Maltreatment; Data and Prevention
The child maltreatment data from UNICEF scorecard reveals a deplorable state of affairs. The study discloses 235, 842 cases relating to maltreatment which were either reported or speculated. Such incidence comprises of sexual harassment, severe punishments, and family-based violence. Such occurrence not only causes physical harm but also contribute to long term consequences such as persistent mental disorder which affects their relational behaviors and poor academic performance (Hardcastle, Bellis, Hughes & Sethi, 2015). Because of the adverse results, stringent legal policy frameworks are, therefore appropriate for perpetrators of child based violence, for instance, longer jail terms and hefty penalties to curb the atrocities.
Further, the government should fund initiatives that enact child rescue centers where the victims can access quality education and mental health counseling. It is also essential for such policies to promote proper parentage through awareness creation and training. Such policy formulation should advocate for parents involved in the children education by designing programmes like open days for parents, teachers, and students in the school curriculum which enhance participation of the community in respecting the children’s right. Moreover, the government should outlaw corporal punishment and advocate for alternative methods of instilling discipline such as rewarding good behavior, teaching new skills, and providing logical consequences.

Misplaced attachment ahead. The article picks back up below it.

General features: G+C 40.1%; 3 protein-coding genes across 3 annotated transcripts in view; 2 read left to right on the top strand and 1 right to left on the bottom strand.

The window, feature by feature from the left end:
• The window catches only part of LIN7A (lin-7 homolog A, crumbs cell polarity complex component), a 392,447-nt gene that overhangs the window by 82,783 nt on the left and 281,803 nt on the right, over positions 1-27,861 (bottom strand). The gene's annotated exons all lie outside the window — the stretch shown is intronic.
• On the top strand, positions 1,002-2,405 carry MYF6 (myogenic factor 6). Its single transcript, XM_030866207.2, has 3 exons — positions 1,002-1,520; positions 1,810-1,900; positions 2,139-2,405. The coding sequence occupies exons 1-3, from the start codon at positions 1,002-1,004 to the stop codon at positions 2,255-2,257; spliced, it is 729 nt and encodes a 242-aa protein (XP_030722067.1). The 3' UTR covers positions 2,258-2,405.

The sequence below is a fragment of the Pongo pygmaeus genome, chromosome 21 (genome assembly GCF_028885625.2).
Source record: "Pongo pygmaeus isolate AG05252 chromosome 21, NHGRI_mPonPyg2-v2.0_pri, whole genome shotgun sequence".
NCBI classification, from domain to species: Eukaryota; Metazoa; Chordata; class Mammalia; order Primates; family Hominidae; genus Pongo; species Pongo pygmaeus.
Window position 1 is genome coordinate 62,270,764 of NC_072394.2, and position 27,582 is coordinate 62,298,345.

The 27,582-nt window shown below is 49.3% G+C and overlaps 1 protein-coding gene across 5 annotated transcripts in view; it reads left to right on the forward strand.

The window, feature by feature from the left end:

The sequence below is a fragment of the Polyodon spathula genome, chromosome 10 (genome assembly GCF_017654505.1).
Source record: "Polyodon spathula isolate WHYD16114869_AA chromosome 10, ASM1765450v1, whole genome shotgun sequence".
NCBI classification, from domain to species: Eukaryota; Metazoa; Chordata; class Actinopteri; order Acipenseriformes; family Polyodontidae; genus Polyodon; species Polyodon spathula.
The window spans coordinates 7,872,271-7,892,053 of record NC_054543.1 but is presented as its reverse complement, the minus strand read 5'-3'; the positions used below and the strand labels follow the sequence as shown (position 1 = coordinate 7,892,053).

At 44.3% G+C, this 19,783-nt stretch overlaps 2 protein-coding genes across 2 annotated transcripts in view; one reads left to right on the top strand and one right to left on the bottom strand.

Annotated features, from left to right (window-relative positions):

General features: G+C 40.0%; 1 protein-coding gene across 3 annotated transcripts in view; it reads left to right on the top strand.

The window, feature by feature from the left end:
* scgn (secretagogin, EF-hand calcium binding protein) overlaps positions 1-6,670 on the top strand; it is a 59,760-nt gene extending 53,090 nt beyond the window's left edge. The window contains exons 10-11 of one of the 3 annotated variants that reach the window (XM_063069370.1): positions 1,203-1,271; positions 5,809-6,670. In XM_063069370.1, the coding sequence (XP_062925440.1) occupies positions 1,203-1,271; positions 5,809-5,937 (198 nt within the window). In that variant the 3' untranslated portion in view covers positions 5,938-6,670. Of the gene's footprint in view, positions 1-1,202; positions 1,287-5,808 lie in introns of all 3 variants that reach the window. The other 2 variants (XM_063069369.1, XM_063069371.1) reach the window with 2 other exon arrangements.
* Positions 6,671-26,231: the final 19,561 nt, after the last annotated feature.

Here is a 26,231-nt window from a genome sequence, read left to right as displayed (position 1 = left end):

Aubry, T., Nelson, G., & Tsemberis, S. (2015). Housing first for people with severe mental illness who are homeless: a review of the research and findings from the at home—chez soi demonstration project. The Canadian Journal of Psychiatry, 60(11), 467-474.
Barros, R. P. D., Corseuil, C., Mendonça, R., & Reis, M. C. (2015). Poverty, inequality and macroeconomic instability.
Cosgrove, S., & Curtis, B. (2017). Understanding Global Poverty: Causes, capabilities and human development. Routledge.
Hardcastle, K. A., Bellis, M. A., Hughes, K., & Sethi, D. (2015). Implementing child maltreatment prevention programmes: what the experts say.
Kennedy, J. (2015). Evolution Towards “Housing First”: A Qualitative Analysis of Service Provider and Participant Perspectives.
McKeen, W. (2006). Diminishing the concept of social policy: The shifting conceptual ground of social policy debate in Canada. Critical Social Policy, 26(4), 865-887.
Unicef. (2012). The state of the world’s children 2012: children in an urban world. eSocialSciences.